Learning the skills of life – Justin Smith Director of Marketing CALCIVIS Ltd

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  Posted by: Dental Design      12th September 2019

As a new academic year approaches, it is time to turn our attention to young people –particularly those that are embarking on an exciting new chapter in their lives. Every year approximately 2 million young people begin higher education in the UK[1]and a high proportion of this number choose to study away from home. This can be a difficult experience for parents of course, and many describe the vacuum that is left behind as their offspring “fly the nest”. However, it is a thrilling time for these individuals as they come of age, prepare for freedom and make the transition from childhood to adulthood. But let’s not forget that along with all the excitement and anticipation, comes the responsibility for aspects of life that they may not have considered previously, and that includes their health.

Living independently and being self-sufficient can be overwhelming to start with. Firstly, leaving the security of home, finding suitable accommodation and managing finances can be challenging, but on top of that, students have to organise themselves quickly so they can complete domestic tasks such as cleaning, cooking and laundry along with their studies. Managing this successfully can come as a shock to some young people and they also have to adapt and fit in to a completely new environment. It is important for them to be energetic, confident and to establish friendships, but they also need to learn how to balance the responsibilities of academic study with the social demands of student life.

Most higher education providers organise a Freshers’ Week at the beginning of the academic term to enable new students to navigate their way around their surroundings, participate in new activities and meet new people. As well as the perfect chance to experience some social events, it is a week for raising awareness of the services available to students such as financial aid, counselling sessions, childcare, careers advice and health matters. Certainly, most universities provide tips for staying healthy with support and treatment services available for all kinds of physical and mental health issues. Additionally, as many young people are striking out on their own for the first time, students are actively encouraged to take ownership of their own health and well-being.

Oral health is an integral part of physical and mental wellbeing[2]and any impairment can seriously affect daily activities as well as general health. Indeed, many illness and diseases have their origins in the mouth and are often the result of poor dental hygiene. Regrettably, students are typical of many others in this age group –they are risk takers. Without parents to keep an eye on them they can easily slip into unhealthy lifestyle habits such as poor diet, using tobacco or drugs, high alcohol consumption and poor oral hygiene, which all have the potential to impact on their attendance and academic performance, their quality of life and long-term health.[3]

With this in mind, dental professionals have a critical role to play in delivering dental and oral health education to young people. As well as providing oral hygiene instruction and promoting healthy behaviours, emphasis should be placed upon the connection between oral health and overall health and the importance of dental disease prevention. The CALCIVIS©imaging system is revolutionising patient education by delivering information and engaging patients at a whole new level. Developed to support the preventive approach to dentistry, the CALCIVIS imaging system uses a bioluminescent photoprotein that produces light in the presence of free calcium ions, as they are released from actively demineralising tooth surfaces. The device then captures these light signals and displays a glowing map of demineralisation or ‘hot spots’ at the chair side. Both appealing and informative, CALCIVIS images allow dental professionals to detect caries lesions’ activity status in the very early stages, in time for non-surgical intervention to be delivered to inhibit disease progression. Most importantly, the system enables patients to see demineralisation that could lead to dental caries, and understand the consequences of poor oral hygiene and unhealthy lifestyle choices.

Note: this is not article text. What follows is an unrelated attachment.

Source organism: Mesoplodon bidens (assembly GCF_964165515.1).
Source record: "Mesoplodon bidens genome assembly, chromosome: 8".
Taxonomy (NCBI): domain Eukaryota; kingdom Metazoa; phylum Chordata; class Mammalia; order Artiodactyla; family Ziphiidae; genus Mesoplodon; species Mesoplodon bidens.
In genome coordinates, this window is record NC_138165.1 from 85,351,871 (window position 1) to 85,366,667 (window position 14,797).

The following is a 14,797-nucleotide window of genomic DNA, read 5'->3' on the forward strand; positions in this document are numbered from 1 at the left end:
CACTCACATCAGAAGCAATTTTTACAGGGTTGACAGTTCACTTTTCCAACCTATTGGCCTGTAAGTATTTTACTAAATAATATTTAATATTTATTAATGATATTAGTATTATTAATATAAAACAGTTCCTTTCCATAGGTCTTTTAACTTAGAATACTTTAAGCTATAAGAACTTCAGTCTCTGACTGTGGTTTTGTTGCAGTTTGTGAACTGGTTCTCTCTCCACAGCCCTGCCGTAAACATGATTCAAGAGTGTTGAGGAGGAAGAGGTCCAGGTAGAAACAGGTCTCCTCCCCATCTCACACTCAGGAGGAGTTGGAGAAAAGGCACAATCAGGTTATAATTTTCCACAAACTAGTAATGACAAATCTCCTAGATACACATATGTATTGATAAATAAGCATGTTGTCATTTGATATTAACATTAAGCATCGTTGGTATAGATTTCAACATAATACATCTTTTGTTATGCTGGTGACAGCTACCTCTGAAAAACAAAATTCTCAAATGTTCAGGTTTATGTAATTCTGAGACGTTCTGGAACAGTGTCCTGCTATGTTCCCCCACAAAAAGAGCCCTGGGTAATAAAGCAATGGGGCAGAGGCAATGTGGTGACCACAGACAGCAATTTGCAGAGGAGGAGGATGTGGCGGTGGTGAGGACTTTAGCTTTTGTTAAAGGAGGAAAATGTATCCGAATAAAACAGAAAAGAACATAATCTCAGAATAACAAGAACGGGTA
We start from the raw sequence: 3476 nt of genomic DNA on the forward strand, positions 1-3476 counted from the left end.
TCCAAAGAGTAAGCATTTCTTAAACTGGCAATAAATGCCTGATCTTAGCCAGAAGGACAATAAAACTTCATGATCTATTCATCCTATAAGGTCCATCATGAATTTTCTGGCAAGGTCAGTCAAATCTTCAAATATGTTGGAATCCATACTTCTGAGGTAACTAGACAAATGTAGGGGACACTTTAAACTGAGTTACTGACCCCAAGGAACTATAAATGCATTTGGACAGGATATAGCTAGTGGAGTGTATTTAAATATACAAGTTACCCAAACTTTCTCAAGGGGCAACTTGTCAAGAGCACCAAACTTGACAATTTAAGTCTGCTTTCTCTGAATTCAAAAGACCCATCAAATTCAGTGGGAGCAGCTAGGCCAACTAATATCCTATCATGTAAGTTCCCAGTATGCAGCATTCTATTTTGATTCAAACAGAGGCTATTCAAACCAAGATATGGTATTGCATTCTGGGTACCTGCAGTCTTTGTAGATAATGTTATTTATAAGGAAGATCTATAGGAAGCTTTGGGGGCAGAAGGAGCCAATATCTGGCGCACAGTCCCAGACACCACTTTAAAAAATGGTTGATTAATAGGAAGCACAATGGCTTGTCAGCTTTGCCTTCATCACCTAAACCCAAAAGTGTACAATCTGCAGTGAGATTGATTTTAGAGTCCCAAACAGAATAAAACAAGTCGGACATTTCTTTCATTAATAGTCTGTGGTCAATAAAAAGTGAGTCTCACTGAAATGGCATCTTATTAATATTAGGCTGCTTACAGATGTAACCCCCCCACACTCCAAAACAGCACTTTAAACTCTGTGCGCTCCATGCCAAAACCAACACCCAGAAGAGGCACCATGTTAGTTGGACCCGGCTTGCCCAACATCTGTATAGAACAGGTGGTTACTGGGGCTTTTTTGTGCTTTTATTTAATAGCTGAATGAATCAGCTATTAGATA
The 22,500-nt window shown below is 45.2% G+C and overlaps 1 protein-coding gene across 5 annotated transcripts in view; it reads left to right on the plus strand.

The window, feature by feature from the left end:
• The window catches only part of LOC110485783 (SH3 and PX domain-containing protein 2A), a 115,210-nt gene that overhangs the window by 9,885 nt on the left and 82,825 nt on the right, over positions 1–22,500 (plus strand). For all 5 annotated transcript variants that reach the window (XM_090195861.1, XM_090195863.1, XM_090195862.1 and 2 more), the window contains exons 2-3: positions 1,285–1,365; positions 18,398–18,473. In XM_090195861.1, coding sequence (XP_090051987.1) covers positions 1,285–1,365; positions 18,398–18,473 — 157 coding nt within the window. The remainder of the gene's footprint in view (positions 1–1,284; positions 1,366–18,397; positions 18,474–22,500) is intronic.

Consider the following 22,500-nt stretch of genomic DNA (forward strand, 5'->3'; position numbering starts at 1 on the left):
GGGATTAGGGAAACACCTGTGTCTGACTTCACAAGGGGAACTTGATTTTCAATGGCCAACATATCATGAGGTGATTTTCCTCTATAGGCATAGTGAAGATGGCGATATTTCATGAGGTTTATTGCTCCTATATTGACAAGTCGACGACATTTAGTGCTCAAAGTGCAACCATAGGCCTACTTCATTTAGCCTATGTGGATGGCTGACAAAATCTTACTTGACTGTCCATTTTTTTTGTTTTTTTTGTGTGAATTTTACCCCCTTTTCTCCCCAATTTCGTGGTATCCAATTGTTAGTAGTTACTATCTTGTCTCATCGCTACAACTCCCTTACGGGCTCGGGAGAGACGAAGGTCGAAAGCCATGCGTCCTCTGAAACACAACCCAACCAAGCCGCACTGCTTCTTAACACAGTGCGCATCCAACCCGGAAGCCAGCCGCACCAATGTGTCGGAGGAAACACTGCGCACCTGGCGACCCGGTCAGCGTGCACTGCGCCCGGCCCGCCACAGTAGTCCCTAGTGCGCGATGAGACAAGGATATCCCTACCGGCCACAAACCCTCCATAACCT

Dental professionals now have the means to change attitudes and deliver interesting and meaningful oral health education. When patients are able to see that a dental practice is committed to disease prevention rather than providing a place to run to when they have toothache, they are more likely to return for regular examinations. Education that makes the right impact also means that young people are better equipped to take charge of their oral health and develop healthy habits, which have the potential to last them a lifetime. The parents and carers of these young people will be grateful too. It can be nerve-wracking leaving a young person to branch out on their own. Yet there is always great comfort in knowing that they are happy and healthy, even when they are living away from home.


For more information visit www.calcivis.com, call on 0131 658 5152
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[1]Higher Education Statistics Agency (HESA) Higher Education Student Statistics: UK, 2017/18 – Student numbers and characteristics.


 [Accessed 18thJune 2019]

[2]FDI World Dental Federation. FDI unveils new universally applicable definition of ‘oral health’. September 2016.


[3]Dewald L.L. Dental Health Practices in US College Students: The American College Health Association-National College Health Assessment Findings. Journal of Health Disparities Research and Practice. Spring 2016 9(1)26-37. https://digitalscholarship.unlv.edu/cgi/viewcontent.cgi?article=1363&context=jhdrp[18thJune 2019]

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